'Batons/Clubs are for autumn and air. An idea needs to be harvested. Trees grow in the air. Tall trees turned into batons to fight with are at arm's length. We exercise with a stick. Make fences. Clubs represent the muscular system. We run. We use our legs, or take an airplane to whiz through the air faster. West. The floors of the house.'

Okay, I thought -- whatever! This must be really over my head or else this lady's just got some very kooky ideas, but it doesn't matter, because the rest of the book is so useful. Those are some crazy words and phrases hooked together there. I made question marks in the margin and turned the page.

Then, this morning, I was up at an even more ungodly hour than usual (4.00 AM -- sciatica), and encountered these notions again in the book The Oracle Travels Light. This time, it seemed to click. Reluctantly, I might add, because I do not like writers meddling in the affairs of my fixed ideas, for I am subtle and quick to anger. :) But click it did:

'What are the four suits in a pack of cards? Nature, our own bodies, and prompters of action,' I read. Hmm. Tell me more...

'The cups suggest our blood, and the way it circulates in our bodies. Without our blood streaming we are dead.' Yes, true. Cups are essential. Liquid is life. Yes, yes.

'With the diamonds or the coins, we make transactions. We can feel our adrenaline making our blood hot when we're about to close a deal that's important to us. Having your brain on fire is no small thing.' Pause. Squint. Coins as fire? NO. That's not right. I pictured all those tarot cards showing coins nestled in earth or growing on trees. And yet...my own feelings about money aren't cold like the earth, or in any way about growth cycles. My feelings about money are fevered. I have to admit it. I carried on reading...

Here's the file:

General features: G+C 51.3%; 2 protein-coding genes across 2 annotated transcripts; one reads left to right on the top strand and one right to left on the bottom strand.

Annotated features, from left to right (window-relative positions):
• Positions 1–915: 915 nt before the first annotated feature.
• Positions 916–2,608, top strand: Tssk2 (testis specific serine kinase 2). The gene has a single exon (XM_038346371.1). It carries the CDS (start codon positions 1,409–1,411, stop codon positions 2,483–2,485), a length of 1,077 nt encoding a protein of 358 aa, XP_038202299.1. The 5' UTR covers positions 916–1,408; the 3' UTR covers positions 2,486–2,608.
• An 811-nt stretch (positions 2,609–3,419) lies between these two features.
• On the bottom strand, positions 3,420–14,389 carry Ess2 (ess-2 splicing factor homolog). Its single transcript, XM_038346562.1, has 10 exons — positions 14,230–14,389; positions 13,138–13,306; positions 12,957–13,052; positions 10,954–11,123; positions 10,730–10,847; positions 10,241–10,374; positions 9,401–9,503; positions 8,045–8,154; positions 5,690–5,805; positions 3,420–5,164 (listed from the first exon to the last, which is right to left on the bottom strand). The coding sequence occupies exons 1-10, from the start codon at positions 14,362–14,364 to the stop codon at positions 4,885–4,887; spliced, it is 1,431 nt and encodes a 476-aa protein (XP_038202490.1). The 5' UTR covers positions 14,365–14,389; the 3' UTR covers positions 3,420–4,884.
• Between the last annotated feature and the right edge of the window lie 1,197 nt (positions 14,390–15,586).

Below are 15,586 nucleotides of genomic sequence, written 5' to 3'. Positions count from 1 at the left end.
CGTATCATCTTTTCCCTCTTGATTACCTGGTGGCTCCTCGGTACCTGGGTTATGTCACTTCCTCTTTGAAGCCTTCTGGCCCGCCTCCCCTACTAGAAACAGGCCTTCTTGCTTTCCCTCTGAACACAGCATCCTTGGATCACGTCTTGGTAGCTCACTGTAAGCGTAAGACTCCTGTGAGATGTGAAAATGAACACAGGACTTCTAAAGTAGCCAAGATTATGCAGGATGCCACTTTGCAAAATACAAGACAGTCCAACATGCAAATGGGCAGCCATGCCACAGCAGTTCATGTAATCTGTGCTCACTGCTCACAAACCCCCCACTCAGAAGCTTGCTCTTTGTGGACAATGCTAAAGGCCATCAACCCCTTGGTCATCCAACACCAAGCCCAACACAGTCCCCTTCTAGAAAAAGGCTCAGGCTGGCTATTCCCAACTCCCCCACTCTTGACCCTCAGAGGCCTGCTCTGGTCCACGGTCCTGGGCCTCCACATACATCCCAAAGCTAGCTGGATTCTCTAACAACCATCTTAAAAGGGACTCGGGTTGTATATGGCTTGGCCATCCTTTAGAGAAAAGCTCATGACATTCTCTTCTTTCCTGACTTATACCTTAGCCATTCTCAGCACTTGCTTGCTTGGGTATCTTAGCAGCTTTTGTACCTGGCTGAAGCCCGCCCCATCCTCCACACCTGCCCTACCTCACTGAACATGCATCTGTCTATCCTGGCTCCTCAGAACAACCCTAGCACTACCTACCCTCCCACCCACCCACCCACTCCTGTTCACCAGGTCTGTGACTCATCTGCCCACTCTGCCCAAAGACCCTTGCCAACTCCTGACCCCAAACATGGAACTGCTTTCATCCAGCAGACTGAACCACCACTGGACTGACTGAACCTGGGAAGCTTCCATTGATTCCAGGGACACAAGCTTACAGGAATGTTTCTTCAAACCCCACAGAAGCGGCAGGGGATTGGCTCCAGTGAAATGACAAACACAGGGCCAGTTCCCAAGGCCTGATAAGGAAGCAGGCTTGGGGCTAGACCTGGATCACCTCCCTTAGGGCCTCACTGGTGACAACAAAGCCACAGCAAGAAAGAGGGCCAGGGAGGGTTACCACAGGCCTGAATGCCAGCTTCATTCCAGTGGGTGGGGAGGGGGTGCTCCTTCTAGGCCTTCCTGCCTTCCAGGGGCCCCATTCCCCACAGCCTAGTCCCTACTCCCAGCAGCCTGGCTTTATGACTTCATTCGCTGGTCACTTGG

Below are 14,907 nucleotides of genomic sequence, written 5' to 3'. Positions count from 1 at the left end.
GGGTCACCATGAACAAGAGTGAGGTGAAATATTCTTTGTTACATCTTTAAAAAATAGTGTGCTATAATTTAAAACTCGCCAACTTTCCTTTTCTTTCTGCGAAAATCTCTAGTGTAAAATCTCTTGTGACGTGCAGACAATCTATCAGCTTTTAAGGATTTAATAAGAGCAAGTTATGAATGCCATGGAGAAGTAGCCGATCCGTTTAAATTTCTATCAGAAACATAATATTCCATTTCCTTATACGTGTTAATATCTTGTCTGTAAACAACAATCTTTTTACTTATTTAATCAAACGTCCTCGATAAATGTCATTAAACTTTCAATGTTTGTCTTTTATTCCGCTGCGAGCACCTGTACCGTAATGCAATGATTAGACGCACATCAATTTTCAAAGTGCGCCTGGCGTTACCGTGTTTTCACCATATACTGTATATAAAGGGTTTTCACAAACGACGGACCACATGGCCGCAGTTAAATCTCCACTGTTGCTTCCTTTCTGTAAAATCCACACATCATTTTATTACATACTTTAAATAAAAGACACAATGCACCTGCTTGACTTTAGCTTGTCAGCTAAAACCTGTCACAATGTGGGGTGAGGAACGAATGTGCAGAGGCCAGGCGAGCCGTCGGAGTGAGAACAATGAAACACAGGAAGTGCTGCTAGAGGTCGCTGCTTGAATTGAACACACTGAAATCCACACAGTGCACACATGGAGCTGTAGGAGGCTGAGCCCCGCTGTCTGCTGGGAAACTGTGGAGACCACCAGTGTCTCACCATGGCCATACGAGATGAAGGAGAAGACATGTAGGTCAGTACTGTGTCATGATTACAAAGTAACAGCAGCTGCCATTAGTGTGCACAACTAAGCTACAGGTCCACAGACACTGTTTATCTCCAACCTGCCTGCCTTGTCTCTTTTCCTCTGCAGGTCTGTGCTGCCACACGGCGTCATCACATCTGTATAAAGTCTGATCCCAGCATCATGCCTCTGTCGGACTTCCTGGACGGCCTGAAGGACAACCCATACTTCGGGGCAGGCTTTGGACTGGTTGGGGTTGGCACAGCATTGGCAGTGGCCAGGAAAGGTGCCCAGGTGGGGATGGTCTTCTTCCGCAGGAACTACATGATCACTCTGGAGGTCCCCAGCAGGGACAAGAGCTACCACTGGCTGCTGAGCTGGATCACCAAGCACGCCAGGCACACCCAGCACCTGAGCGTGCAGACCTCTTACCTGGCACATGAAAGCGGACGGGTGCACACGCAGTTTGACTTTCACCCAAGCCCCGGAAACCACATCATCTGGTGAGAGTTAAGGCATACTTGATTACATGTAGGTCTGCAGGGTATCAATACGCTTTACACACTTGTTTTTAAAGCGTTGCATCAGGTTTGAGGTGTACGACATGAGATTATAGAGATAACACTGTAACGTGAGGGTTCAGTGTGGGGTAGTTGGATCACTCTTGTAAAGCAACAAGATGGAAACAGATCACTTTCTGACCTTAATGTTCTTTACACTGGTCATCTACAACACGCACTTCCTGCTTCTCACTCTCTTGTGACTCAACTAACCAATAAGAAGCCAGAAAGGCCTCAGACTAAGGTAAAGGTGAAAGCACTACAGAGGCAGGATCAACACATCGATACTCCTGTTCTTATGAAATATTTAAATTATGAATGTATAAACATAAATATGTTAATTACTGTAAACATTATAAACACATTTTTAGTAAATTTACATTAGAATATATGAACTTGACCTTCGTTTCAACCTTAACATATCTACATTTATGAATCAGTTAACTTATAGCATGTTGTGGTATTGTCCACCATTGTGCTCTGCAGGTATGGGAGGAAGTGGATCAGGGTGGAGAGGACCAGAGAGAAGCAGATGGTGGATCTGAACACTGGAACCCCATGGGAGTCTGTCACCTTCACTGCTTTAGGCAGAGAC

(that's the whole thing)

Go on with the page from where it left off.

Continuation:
'With the clubs or the batons, we build dwellings, or compete.' I pictured wattle and daub construction, and cavemen hitting each other with sticks. 'They have the energy of the wind. Before they are cut down, tall trees know who whispers in their leaves.' By god, I suddenly saw treetops swaying in the breeze and heard the noise and thought holy crap! Trees are wind! That's how they talk! What else is here?...

'With spades or swords, we dig the earth. We go to war to conquer territory, more land - more earth.' Great gods, I see this. Spades ARE used to dig the earth, and swords ARE forged to conquer, and to conquer what? More land! Holy paradigm shift, it hurts to have your gears switched. But I could actually see how swords could be EARTH.

So here I am. Changed again. I've already given up esoteric blah-blah when thinking about the suits. Taking the example of Enrique Enriquez, I've started looking quite literally at cups, batons, swords and coins in my readings. And it feels to me as if these correspondences are also more literal and mundane, more suited to the actual emblems themselves. I could never really see how batons were fire, but I can relate to trees swaying in the wind; it is an image that is much more deeply meaningful to me than imagining sticks burning. And I can relate to the fire in the brain caused by coins. Yes. And digging the earth with spades and battling for land with swords makes far more sense than the vague image of a sword slicing through the air. So yes.

Will this last? I'll just have to try a few readings and see. And with the TdM, no artist has imposed any elemental ideas onto the cards for me to fight against. I can use whatever I want, or not use any. Beauty.